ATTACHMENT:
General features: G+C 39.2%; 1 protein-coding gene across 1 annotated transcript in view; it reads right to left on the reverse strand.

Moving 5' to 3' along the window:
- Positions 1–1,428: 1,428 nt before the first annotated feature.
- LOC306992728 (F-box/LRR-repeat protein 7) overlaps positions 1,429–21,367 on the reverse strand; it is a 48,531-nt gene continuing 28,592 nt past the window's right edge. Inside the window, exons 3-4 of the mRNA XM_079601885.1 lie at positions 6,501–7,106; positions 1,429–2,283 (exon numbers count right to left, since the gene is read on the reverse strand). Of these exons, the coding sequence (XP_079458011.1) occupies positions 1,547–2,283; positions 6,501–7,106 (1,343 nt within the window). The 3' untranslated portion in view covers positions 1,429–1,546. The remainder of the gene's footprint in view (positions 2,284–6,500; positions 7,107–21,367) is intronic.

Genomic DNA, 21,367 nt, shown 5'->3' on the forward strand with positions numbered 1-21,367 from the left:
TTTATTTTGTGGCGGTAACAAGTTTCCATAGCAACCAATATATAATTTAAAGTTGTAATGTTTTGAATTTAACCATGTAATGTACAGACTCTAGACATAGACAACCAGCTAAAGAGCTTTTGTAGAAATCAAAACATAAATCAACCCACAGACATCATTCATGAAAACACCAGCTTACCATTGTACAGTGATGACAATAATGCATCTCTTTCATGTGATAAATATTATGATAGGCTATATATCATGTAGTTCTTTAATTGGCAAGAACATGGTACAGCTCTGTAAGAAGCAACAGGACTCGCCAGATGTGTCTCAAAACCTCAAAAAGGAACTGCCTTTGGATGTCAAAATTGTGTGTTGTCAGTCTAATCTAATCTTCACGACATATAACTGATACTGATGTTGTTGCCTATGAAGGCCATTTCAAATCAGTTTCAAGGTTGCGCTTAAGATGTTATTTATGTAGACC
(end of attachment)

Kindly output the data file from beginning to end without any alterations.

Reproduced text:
General features: G+C 39.2%; 1 protein-coding gene across 1 annotated transcript in view; it reads right to left on the reverse strand.

Moving 5' to 3' along the window:
- Positions 1–1,428: 1,428 nt before the first annotated feature.
- LOC306992728 (F-box/LRR-repeat protein 7) overlaps positions 1,429–21,367 on the reverse strand; it is a 48,531-nt gene continuing 28,592 nt past the window's right edge. Inside the window, exons 3-4 of the mRNA XM_079601885.1 lie at positions 6,501–7,106; positions 1,429–2,283 (exon numbers count right to left, since the gene is read on the reverse strand). Of these exons, the coding sequence (XP_079458011.1) occupies positions 1,547–2,283; positions 6,501–7,106 (1,343 nt within the window). The 3' untranslated portion in view covers positions 1,429–1,546. The remainder of the gene's footprint in view (positions 2,284–6,500; positions 7,107–21,367) is intronic.

Genomic DNA, 21,367 nt, shown 5'->3' on the forward strand with positions numbered 1-21,367 from the left:
TTTATTTTGTGGCGGTAACAAGTTTCCATAGCAACCAATATATAATTTAAAGTTGTAATGTTTTGAATTTAACCATGTAATGTACAGACTCTAGACATAGACAACCAGCTAAAGAGCTTTTGTAGAAATCAAAACATAAATCAACCCACAGACATCATTCATGAAAACACCAGCTTACCATTGTACAGTGATGACAATAATGCATCTCTTTCATGTGATAAATATTATGATAGGCTATATATCATGTAGTTCTTTAATTGGCAAGAACATGGTACAGCTCTGTAAGAAGCAACAGGACTCGCCAGATGTGTCTCAAAACCTCAAAAAGGAACTGCCTTTGGATGTCAAAATTGTGTGTTGTCAGTCTAATCTAATCTTCACGACATATAACTGATACTGATGTTGTTGCCTATGAAGGCCATTTCAAATCAGTTTCAAGGTTGCGCTTAAGATGTTATTTATGTAGACC